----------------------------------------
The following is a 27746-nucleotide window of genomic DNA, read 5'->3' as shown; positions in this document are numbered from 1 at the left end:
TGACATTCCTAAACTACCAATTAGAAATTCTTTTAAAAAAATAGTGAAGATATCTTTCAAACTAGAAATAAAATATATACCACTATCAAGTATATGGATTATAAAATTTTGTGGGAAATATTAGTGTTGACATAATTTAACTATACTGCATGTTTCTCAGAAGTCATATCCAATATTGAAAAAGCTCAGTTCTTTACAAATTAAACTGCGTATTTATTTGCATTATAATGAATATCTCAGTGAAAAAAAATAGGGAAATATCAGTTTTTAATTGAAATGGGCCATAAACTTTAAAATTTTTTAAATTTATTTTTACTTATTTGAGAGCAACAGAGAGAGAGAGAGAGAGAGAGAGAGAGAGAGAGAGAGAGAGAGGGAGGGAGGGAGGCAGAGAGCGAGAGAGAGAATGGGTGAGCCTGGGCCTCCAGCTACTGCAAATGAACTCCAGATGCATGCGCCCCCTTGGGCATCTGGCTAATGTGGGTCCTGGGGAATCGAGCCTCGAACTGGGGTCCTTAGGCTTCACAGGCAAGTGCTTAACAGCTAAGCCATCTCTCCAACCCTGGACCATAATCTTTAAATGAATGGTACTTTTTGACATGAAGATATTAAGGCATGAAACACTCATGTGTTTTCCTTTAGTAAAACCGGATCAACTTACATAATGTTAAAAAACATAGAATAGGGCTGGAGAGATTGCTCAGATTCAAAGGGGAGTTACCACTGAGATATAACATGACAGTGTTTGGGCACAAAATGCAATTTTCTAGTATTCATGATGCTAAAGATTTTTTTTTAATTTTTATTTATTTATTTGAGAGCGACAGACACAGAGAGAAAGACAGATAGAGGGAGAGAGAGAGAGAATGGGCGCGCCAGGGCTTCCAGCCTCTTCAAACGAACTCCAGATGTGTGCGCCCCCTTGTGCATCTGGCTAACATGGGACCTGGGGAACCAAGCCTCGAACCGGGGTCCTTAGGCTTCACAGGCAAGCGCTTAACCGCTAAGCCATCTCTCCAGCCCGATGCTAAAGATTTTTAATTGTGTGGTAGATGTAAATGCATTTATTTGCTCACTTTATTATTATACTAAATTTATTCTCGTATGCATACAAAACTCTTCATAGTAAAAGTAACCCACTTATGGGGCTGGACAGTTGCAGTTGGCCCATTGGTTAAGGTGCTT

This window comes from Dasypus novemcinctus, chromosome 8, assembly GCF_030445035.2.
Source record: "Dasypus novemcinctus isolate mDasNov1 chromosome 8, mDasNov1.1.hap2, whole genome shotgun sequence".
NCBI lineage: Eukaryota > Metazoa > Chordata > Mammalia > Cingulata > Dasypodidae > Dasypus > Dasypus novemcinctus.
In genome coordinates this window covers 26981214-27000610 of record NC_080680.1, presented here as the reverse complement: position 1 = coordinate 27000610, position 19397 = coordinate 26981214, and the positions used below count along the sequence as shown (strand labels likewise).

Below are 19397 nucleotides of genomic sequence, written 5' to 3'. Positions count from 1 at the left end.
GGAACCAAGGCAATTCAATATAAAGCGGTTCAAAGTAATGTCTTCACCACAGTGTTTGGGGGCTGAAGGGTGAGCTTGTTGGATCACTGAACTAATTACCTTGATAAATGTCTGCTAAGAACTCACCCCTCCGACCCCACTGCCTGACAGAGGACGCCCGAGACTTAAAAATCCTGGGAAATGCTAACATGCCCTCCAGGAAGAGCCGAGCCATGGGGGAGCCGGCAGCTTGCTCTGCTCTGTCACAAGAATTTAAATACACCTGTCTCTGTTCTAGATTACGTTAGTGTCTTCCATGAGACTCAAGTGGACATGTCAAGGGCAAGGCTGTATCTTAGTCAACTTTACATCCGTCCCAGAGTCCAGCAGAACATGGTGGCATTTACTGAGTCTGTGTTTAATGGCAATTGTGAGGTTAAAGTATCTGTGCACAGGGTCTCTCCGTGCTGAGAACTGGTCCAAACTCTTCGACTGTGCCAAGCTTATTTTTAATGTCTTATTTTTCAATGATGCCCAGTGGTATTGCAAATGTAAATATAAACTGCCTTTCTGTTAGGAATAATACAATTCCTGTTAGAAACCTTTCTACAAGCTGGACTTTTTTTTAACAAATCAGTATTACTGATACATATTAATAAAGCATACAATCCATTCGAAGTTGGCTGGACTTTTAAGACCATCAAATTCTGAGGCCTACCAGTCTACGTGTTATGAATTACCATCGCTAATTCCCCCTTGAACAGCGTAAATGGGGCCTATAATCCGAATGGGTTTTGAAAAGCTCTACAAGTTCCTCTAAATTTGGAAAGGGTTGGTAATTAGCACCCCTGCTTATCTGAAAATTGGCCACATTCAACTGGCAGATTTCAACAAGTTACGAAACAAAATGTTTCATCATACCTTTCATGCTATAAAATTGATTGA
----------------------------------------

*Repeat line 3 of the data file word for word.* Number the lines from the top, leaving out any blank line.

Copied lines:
This window comes from Dasypus novemcinctus, chromosome 8, assembly GCF_030445035.2.